Something about Colloid Mills and Other Interesting Things

When I was in high school, physics was one of my favorite subjects. Other subjects I enjoyed very much included math and chemistry. I guess when you grow older and get reminded of something you liked in the past, you are happy about it and are willing to learn more about all those things you didn’t have a chance to learn when you were younger.

It is with great joy that I read about colloid mills this morning while eating my delicious breakfast and while looking at the website of Globecore.eu. What I am going to write today about brings definitely some fond memories from the past from the times when I was younger and reminds me of all those good times I used to have during my physics or chemistry classes.

One of the first things I am going to write about in this post is something called the colloid mill. The colloid mill is a very interesting machine allowing us to reduce the size of a solid particle in liquids. It is widely used in industries such as the cosmetic industry, pharmaceutical industry, or even paper and food industry where the size of droplets needs to be reduced as much as possible to allow for the production of items such as cosmetics, soap, textiles, or even food. I won’t go into details of how the whole process works, but if you would like to learn more about it feel free to visit the website of GlobeCore.eu and learn as much as you want on the topic.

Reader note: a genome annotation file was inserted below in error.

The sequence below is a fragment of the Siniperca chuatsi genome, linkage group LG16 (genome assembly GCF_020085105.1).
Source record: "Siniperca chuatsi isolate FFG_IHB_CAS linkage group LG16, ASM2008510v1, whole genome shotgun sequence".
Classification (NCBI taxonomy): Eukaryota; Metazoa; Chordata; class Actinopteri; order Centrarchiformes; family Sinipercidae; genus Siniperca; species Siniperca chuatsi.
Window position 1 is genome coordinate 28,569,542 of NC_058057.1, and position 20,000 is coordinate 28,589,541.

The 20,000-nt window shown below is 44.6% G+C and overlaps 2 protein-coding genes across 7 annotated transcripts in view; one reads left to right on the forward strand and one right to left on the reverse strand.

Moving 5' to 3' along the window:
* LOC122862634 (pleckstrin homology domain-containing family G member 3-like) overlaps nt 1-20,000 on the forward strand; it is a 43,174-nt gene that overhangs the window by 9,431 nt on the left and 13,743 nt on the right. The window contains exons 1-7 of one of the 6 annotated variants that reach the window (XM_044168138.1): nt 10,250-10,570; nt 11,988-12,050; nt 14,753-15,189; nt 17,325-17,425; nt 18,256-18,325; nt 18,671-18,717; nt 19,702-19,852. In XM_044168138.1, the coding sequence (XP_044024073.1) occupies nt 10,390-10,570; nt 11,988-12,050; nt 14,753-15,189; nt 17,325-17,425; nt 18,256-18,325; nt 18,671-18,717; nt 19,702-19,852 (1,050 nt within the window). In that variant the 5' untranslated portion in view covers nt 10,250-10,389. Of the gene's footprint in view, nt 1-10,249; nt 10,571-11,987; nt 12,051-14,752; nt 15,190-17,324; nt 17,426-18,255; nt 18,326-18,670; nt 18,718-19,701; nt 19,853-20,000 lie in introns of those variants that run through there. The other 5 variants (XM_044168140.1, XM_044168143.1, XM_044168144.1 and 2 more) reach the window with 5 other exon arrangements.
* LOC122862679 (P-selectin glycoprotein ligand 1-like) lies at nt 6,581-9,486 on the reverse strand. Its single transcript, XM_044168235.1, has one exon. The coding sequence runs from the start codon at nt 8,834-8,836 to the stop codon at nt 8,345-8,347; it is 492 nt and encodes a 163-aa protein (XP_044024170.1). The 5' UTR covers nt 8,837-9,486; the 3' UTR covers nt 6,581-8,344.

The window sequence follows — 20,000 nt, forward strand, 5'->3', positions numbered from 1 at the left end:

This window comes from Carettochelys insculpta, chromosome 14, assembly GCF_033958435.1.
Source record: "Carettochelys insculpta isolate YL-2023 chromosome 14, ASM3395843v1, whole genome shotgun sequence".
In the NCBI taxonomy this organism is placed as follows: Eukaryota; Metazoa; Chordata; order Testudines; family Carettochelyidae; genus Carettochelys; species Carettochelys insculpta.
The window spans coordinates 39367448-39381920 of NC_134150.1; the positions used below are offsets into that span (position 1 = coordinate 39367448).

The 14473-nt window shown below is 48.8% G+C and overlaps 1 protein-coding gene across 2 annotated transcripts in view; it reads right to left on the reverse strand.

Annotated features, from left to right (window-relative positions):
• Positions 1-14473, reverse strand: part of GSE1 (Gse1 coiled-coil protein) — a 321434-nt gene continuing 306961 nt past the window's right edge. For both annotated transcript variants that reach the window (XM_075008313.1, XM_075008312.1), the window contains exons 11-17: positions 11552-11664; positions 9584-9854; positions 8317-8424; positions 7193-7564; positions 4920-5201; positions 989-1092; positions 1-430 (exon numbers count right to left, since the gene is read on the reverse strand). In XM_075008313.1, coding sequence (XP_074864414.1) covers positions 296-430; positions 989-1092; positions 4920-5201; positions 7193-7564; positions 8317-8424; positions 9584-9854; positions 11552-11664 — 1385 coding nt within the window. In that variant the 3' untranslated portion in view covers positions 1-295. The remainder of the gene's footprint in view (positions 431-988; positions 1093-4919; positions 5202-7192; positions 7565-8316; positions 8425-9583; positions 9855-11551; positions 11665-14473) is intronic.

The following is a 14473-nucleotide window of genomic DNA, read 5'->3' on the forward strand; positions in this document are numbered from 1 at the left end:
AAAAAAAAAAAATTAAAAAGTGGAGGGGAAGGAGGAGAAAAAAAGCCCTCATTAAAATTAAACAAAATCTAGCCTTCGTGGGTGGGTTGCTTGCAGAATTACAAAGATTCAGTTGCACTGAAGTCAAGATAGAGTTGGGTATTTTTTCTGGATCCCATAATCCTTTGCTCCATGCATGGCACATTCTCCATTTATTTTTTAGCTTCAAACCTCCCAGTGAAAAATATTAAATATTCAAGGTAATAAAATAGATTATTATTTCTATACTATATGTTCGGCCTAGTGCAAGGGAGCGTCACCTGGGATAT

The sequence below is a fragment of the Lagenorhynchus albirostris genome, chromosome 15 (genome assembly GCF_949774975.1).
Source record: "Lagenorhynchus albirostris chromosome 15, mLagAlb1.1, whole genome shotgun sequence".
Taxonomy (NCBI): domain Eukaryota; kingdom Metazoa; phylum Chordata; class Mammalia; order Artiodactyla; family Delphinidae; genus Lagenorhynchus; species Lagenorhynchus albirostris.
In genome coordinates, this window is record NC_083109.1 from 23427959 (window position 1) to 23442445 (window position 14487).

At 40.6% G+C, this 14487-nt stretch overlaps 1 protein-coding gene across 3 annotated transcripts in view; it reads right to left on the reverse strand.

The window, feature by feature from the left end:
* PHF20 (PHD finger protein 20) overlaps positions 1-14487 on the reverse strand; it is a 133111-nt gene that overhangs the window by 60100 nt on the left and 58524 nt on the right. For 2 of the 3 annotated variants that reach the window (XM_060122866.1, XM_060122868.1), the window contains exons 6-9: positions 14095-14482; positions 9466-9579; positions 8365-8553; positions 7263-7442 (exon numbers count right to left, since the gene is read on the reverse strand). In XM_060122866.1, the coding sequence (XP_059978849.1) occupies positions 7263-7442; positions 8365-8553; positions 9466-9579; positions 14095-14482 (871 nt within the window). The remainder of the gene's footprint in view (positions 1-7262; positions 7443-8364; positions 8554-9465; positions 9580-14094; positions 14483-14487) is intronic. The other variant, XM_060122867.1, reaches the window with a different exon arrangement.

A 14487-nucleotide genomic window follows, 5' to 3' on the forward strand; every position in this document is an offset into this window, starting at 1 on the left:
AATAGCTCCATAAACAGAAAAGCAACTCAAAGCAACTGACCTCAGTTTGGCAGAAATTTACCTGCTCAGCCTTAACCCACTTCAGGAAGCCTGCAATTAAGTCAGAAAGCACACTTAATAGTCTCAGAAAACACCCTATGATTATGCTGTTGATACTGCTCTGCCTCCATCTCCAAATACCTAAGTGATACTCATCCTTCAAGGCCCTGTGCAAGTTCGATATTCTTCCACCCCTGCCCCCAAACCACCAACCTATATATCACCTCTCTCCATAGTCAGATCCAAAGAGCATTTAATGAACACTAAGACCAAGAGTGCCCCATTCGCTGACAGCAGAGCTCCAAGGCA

Another interesting piece of equipment used in many laboratories to alter the texture of various substances is something known to the public as the homogenizer. If you have ever played Ultima Online, or if you are generally familiar with the concept of mortar and pestle, you know precisely what I am talking about here. Disruption of the material was used in older technologies, but the modern ones allow for a much wider use of the process. As always, for more information you can go to www.GlobeCore.eu.

There is one more thing I would like to mention in this post. I am thinking here about machines known as hazers. If you have ever been to a concert where hazers were used, then you know what I am talking about here. They are not the same as theatrical machines that are designed to produce fog that obscures the view. Hazers create a type of effect that is very similar to fog machines, but its properties are definitely different. While the fog will always obscure the view, hazers produce an interesting effect in which the performer on stage will not be obscured by it. This is very convenient for those performers who like the idea of being visible even when the hazers are at work as it allows them to be seen by their fans at all times. I can also think of many other situations when hazers can come in handy, but I am not going to mention them in this post due to lack of time and space.

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